scripting languages

Levi Pearson levipearson at
Mon Nov 8 12:29:16 MST 2010

On Mon, Nov 8, 2010 at 12:19 PM, Michael Torrie <torriem at> wrote:
> On 11/08/2010 10:21 AM, Kenneth Burgener wrote:
>> stringing several external commands is more
>> complicated (very simple in bash an Perl), but Python does have good
>> readability and vast libraries, and is becoming the popular choice.
> I used to think this as well.  Then I realized I was using Python wrong.
>  The only reason you string things together in Bash is usually because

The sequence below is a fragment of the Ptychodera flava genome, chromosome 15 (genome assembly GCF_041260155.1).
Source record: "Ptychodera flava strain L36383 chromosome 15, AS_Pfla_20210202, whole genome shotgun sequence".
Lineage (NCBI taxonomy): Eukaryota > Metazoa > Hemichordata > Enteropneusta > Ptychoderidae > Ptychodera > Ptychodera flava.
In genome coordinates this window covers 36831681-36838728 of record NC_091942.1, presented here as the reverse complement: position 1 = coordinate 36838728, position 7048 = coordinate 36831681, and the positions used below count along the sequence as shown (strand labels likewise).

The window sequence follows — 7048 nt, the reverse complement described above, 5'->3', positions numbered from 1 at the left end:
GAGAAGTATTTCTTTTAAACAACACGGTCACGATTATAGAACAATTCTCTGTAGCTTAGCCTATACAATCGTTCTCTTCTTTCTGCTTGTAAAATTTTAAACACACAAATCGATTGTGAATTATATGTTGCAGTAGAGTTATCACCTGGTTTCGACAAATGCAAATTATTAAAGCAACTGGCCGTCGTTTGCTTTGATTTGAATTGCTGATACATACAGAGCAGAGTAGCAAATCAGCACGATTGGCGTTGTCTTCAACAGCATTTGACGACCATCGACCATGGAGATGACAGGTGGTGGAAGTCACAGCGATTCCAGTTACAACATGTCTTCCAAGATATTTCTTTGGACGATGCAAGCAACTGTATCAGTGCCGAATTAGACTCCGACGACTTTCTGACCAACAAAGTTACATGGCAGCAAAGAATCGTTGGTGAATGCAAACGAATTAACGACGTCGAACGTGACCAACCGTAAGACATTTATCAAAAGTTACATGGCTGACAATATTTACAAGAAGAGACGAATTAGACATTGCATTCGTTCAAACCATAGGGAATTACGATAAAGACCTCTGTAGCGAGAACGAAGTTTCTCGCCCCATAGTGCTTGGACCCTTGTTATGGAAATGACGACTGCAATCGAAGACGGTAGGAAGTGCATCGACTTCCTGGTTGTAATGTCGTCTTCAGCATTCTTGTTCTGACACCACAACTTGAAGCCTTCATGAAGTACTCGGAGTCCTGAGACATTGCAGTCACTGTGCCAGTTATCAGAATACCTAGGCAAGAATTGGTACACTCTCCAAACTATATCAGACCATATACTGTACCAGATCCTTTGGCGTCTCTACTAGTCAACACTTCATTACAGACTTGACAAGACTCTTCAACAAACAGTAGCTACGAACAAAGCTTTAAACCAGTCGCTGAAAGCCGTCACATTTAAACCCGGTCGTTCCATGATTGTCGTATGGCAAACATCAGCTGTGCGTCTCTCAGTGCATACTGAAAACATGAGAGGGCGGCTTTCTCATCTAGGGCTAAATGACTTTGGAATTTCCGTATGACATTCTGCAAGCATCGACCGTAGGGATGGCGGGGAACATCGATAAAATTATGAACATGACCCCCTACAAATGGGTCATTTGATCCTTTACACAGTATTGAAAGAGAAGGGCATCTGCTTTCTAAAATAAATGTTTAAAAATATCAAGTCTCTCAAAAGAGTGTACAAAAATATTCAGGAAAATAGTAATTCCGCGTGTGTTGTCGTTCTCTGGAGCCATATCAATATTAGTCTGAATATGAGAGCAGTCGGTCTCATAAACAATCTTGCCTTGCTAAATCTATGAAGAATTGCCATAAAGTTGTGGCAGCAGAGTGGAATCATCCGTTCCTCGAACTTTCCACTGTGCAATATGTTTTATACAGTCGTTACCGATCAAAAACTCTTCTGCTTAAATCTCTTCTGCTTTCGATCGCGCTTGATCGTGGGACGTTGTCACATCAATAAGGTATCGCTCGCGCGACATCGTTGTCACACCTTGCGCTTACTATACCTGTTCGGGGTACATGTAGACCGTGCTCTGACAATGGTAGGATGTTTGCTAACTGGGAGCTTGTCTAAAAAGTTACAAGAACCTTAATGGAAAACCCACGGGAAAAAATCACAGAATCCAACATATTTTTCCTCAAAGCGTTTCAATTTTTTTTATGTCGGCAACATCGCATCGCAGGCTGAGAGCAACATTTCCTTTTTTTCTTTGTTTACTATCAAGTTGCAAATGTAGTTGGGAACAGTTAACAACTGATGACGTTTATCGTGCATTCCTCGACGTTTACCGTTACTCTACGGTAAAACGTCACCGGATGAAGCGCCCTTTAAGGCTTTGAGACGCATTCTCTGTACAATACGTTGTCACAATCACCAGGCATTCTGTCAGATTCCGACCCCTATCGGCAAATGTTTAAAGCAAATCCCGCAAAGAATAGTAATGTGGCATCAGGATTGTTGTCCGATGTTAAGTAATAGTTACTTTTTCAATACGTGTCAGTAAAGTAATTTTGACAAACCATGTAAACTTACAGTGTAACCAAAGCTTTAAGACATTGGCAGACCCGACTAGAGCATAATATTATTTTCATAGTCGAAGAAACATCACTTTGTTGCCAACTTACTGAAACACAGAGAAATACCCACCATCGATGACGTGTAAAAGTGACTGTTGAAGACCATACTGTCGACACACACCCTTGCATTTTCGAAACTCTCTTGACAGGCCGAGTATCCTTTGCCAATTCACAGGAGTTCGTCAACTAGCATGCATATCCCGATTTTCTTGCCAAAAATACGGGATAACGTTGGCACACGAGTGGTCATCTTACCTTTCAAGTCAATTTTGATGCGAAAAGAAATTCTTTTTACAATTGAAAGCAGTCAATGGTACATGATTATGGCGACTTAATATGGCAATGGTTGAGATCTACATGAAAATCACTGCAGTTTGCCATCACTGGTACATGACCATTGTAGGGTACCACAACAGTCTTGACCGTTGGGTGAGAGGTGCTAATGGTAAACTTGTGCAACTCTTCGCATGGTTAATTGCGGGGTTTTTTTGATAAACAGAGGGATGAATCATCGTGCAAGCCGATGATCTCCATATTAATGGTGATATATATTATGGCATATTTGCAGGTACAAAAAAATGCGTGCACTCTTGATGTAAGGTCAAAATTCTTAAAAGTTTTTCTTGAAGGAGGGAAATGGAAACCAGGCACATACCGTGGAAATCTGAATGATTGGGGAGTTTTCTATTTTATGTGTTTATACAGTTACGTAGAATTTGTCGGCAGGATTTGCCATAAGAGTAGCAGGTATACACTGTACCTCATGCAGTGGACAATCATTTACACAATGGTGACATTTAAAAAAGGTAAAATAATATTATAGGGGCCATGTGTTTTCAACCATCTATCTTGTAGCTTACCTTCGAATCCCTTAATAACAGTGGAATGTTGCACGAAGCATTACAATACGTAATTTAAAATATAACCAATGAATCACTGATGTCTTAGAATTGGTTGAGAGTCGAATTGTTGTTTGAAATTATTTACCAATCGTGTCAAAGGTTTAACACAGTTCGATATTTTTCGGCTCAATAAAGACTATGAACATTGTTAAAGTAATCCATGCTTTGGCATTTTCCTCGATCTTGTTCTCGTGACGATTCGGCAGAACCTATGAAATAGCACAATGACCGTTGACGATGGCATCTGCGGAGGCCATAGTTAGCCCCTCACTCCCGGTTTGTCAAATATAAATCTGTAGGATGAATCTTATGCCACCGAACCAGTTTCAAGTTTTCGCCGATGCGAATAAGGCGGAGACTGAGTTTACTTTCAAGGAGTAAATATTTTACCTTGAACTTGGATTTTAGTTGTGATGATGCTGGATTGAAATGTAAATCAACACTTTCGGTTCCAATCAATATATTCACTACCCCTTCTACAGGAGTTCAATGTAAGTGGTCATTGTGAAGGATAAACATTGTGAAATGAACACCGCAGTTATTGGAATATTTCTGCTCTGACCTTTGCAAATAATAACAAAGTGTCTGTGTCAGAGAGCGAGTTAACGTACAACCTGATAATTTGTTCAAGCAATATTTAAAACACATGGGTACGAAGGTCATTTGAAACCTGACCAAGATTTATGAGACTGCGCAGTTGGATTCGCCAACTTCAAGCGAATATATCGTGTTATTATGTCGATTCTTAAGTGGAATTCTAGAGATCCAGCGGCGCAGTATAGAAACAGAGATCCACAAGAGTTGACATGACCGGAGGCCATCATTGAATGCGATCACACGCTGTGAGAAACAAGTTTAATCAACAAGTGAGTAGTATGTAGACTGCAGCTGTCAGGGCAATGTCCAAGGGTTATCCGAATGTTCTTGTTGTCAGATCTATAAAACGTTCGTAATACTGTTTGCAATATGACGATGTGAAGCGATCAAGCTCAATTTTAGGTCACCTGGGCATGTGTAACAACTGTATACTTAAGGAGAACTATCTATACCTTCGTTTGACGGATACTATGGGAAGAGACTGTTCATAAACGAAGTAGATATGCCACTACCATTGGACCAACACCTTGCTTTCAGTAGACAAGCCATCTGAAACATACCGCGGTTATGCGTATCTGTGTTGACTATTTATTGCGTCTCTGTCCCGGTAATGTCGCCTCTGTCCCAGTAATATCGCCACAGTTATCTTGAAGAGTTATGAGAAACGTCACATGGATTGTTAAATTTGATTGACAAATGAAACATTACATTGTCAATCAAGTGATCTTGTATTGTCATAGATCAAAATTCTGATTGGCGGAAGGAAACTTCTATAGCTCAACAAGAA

> Bash really doesn't do much on its own.  So you'd do something like:
> ps ax | grep blah | grep -v grep | awk ' { print $1; }'

This reminds me of a clever scripting language I ran across a while
ago.  It's scsh, the Scheme Shell.  It's a variant of Scheme that is
modified to make it very simple to execute processes and plug their
input/ouput into other processes.  Of course, the parenthesized prefix
syntax make it a non-starter for a lot of people these days, but I
think the core ideas could be ported to something like Ruby and make a
scripting language that would be awesome for unix system automation.
Here's the manual, for anyone interested:

The Acknowledgements section on the linked page is worth reading even
if you're not interested in the program itself, by the way.


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